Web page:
|Have just been told that the AGM of Carradale Play Park Committee has been postponed until the New Year, so don't go along tonight.|
Sheep are weird animals.From the window of my little office, where I compose this blog, I can see out across a field and towards the sea. At this particular time of the year the field has sheep in it and their behaviour is at times quite bizarre.
It can be pouring with rain and they'll just be standing there, passing the time of day with their brains apparently in shutdown mode.
Another day it'll be fine and sunny and there they'll be, lurking at the edges of the field or skulking along the margins.
|Every once in a while, for no apparent reason, they'll all suddenly start running across the field as though they'd a pack of ravening wolves hot on their heels - maybe they have and they're invisble ravening wolves? Suddenly they'll all stop dead in their tracks again and start nibbling at a blade of grass as though nothing had just happened.|
Many years ago now I was walking the Ridgeway in Buckinghamshire when I was called across by a farmer and asked if I'd give him a hand loading a dead sheep into his Landrover.
Ever one for a new experience I of course agreed and we set off across the field in said example of Solihull's finest export to where, true to his word, was a very dead sheep. It hadn't been dead long but was already in the 'upside down legs stiff and in the air' pose that seems to come so naturally to woolly ruminants.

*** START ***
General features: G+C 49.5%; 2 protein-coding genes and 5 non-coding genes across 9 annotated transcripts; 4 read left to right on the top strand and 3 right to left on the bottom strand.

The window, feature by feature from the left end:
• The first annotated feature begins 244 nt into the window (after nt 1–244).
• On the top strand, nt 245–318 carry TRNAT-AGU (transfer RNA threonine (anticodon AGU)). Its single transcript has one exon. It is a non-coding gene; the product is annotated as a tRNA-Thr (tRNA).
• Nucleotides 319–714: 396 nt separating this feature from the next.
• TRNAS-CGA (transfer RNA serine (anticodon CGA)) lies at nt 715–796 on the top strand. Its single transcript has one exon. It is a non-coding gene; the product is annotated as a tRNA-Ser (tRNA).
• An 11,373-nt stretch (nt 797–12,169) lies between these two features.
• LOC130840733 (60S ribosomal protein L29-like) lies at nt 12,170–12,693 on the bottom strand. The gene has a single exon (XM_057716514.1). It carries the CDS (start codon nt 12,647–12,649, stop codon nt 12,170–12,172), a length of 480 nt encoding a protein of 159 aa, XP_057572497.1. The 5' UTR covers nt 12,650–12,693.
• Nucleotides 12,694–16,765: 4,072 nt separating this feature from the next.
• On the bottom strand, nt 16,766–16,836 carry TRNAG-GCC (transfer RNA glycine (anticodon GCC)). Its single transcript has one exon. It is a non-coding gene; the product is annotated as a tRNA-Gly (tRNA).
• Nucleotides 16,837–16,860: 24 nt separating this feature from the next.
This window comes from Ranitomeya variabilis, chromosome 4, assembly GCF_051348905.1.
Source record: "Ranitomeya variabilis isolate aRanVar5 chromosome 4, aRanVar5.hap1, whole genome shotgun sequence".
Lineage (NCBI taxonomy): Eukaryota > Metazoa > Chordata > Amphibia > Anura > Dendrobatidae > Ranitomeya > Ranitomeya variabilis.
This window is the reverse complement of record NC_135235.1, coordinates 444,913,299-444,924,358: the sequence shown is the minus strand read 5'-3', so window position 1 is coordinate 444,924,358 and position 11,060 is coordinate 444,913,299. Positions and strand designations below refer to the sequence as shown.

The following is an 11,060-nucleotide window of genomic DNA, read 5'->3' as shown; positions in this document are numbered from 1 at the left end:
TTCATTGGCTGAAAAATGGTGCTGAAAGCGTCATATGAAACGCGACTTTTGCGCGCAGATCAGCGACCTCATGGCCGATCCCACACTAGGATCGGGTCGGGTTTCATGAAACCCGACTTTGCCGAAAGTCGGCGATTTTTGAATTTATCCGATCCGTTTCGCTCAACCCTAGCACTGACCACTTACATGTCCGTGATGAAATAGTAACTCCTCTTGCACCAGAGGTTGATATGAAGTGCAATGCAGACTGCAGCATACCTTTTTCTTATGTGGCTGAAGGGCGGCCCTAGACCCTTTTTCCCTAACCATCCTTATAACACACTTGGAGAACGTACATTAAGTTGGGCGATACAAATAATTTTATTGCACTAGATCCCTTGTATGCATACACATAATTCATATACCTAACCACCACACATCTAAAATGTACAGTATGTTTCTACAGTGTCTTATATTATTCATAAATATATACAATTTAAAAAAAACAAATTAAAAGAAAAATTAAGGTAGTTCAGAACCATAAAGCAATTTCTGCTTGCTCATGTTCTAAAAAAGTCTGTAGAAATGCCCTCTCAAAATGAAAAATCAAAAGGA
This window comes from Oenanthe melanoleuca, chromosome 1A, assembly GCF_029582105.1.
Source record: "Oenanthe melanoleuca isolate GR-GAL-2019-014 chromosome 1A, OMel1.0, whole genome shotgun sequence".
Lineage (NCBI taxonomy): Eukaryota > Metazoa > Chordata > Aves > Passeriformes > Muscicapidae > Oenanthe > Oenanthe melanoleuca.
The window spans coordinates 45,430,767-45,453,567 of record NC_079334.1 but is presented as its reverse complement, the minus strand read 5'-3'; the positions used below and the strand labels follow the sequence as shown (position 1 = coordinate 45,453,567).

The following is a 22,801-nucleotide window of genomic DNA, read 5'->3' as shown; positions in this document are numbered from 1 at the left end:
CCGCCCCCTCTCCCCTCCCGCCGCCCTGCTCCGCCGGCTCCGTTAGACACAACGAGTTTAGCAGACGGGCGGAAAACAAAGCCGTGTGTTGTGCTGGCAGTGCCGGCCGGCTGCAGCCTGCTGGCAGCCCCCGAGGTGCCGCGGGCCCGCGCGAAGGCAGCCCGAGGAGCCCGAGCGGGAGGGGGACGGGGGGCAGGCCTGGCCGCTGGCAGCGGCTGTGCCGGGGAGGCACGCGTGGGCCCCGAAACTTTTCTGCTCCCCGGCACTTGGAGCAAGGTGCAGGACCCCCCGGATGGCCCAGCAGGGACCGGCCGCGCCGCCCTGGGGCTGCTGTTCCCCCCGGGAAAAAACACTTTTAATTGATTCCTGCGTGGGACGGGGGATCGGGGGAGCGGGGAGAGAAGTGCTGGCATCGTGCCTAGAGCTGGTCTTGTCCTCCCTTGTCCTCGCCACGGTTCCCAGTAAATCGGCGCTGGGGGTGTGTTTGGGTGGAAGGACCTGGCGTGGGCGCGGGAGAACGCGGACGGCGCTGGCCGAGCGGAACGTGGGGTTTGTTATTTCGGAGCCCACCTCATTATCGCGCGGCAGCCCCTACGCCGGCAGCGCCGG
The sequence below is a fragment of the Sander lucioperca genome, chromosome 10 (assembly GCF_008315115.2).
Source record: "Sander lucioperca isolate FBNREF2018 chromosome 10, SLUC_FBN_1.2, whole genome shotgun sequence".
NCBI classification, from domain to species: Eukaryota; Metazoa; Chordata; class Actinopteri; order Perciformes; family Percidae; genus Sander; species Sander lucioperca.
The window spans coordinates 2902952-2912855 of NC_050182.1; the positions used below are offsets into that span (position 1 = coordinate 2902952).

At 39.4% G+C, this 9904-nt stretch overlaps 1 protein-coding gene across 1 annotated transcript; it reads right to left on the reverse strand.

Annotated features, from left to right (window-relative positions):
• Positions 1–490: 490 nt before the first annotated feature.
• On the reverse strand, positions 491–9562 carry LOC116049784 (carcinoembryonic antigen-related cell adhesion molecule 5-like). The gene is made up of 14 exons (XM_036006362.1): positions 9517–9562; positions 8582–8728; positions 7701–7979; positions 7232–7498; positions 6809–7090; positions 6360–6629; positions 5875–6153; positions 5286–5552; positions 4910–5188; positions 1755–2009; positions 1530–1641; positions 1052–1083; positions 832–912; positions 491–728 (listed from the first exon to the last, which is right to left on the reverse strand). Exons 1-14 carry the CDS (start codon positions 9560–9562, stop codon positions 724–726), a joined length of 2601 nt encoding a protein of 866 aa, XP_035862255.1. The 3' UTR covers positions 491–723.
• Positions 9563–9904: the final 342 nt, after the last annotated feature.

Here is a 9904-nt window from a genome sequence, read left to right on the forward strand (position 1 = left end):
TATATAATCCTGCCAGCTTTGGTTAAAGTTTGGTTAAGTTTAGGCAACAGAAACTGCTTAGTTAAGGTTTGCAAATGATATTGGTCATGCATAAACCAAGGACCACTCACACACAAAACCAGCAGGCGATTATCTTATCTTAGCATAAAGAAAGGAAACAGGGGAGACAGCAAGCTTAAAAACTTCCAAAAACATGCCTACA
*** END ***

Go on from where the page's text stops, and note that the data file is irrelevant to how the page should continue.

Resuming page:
He explained that there was a problem with the soil - it was deficient in magnesium - the sheep ate the grass but it didn't contain enough magnesium and so the sheep didn't get as much as they needed. Apparently they could go from 'standing up and looking quite normal' to 'upside down legs stiff in the air' in just a few minutes. He'd laid extra magnesium but they didn't seem to be eating it.
Another farmer I once knew in Yorkshire reckoned that sheep could sometimes just drop down dead for no apparent reason or maybe just out of spite.